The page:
The exact cause of liver cancer has yet to be determined. However, alcohol is a definite risk factor, among many others. Understanding how these factors cause liver cancer can help significantly lower one's risk of developing liver cancer. Additionally, knowing what signs and symptoms to watch out for can prompt early diagnosis and treatment.

Phone, Video, or Live-Chat Support

BetterHelp provides therapy in a way that works for YOU. Fill out the questionnaire, get matched, begin therapy.

Get Started

Answer a few questions to get started

Woman drinking coffee on couch

Symptoms of Liver Cancer 

Liver cancer symptoms will vary among different cancer patients, but some of the most common liver cancer symptoms include the following:

  • Liver pain after drinking
  • Nausea or vomiting with or without drinking
  • Unexplained weight loss
  • Loss of appetite
  • Feeling full after small meals
  • Easy bruising or bleeding
  • Unusual tiredness
  • An enlarged liver on the right side
  • An enlarged spleen on the left side
  • Swelling or fluid build-up in the abdomen
  • Itching
  • Jaundice (yellowing of the skin and eyes)

Other Alcohol-Related Liver Conditions

Alcohol can cause other damage to your liver, beyond increasing your risk of developing cancer. Other alcohol-related liver conditions include the following:

  • Alcoholic Liver Disease
  • Alcoholic Hepatitis
  • Alcoholic Fatty Liver Disease
  • Bile Duct Cancer
  • Primary Sclerosing Cholangitis
  • Liver Failure

Alcohol and Liver Cancer FAQs

Here are answers to some of the most commonly asked questions about the association between alcohol and liver cancer.

Can I drink alcohol with liver cancer?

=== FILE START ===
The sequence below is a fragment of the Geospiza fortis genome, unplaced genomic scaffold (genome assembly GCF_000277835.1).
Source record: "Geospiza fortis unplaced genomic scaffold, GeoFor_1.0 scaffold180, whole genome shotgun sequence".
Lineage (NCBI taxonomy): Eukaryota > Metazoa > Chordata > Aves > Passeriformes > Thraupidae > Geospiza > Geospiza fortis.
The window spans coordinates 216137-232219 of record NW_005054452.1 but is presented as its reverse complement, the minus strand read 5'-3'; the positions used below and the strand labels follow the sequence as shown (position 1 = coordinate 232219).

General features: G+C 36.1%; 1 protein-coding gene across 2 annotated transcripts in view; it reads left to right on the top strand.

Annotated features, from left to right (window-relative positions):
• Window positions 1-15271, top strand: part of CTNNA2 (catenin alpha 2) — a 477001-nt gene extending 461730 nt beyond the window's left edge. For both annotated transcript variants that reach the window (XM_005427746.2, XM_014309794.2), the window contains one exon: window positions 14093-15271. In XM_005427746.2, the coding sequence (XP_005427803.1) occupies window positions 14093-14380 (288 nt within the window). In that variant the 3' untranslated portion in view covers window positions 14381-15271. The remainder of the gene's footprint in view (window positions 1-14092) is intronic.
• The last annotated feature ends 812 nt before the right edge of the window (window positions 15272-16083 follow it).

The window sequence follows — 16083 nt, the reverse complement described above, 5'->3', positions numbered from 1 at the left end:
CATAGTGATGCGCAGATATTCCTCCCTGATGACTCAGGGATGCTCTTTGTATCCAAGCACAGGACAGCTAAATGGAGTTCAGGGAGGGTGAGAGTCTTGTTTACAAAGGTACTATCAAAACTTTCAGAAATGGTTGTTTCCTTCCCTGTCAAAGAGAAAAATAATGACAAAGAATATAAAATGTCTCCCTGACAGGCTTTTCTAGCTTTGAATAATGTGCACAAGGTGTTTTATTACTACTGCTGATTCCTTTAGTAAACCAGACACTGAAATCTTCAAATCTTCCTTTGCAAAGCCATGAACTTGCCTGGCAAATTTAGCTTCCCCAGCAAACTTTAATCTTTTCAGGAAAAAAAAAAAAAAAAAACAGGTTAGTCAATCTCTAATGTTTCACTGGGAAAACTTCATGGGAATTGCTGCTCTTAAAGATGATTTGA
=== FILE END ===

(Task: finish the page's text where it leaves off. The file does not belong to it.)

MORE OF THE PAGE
No matter the amount of alcohol, it’s best to avoid drinking alcohol with liver cancer. While there’s a gamut of cancer research surrounding the link between heavy drinking and the risk of developing certain diseases, studies about alcohol use during cancer treatment or after cancer are largely inconclusive. 

Alcohol use may raise the risk of recurring cancer or developing other types of cancer. Likewise, alcohol can also make some symptoms of certain cancers worse. For example, alcohol can cause nausea and vomiting, which are symptoms of liver cancer.

Liver cancer patients should check with their healthcare partners about the safety of drinking alcohol in their given circumstances.

How many people get liver cancer from heavy alcohol use?

Several risk factors can increase one’s chances of developing liver cancer. This makes it hard to pinpoint exactly how many people get liver cancer from consuming alcoholic drinks. That said, heavy alcohol use is linked to a doubled risk of liver cancer. The more one drinks, the bigger the risk of developing liver cancer, which puts heavy drinkers in danger.

What is the survival rate of liver cancer with cancer treatment?

About 26 percent of those diagnosed with liver cancer survive five or more years if the cancer did not spread beyond their livers. About 10 percent were alive after five years of their diagnosis if the cancer did spread to tissue or lymph nodes around the liver, and about four percent were alive five years after if it’d spread to other parts of the body.

Cancer treatment can increase the survival rate, however. The five-year survival rate for people diagnosed with early-stage liver cancers and who have a liver transplant is about 60 to 70 percent. 


Mixing NyQuil and alcohol is dangerous and can have serious consequences. It increases the chance of an overdose, liver damage, impaired immune system, and addiction.

Moreover, you shouldn't use NyQuil as a sleep aid or for long-term treatment of symptoms. If you take more than the recommended dose, you may experience withdrawal symptoms.

Talking to your doctor before taking NyQuil and other medications is best. They can help you understand the possible risks and decide if it's a safe choice for you.

Get matched with an affordable mental health counselor

Find a Therapist

Answer a few questions to get started

Updated on February 6, 2024

Related Pages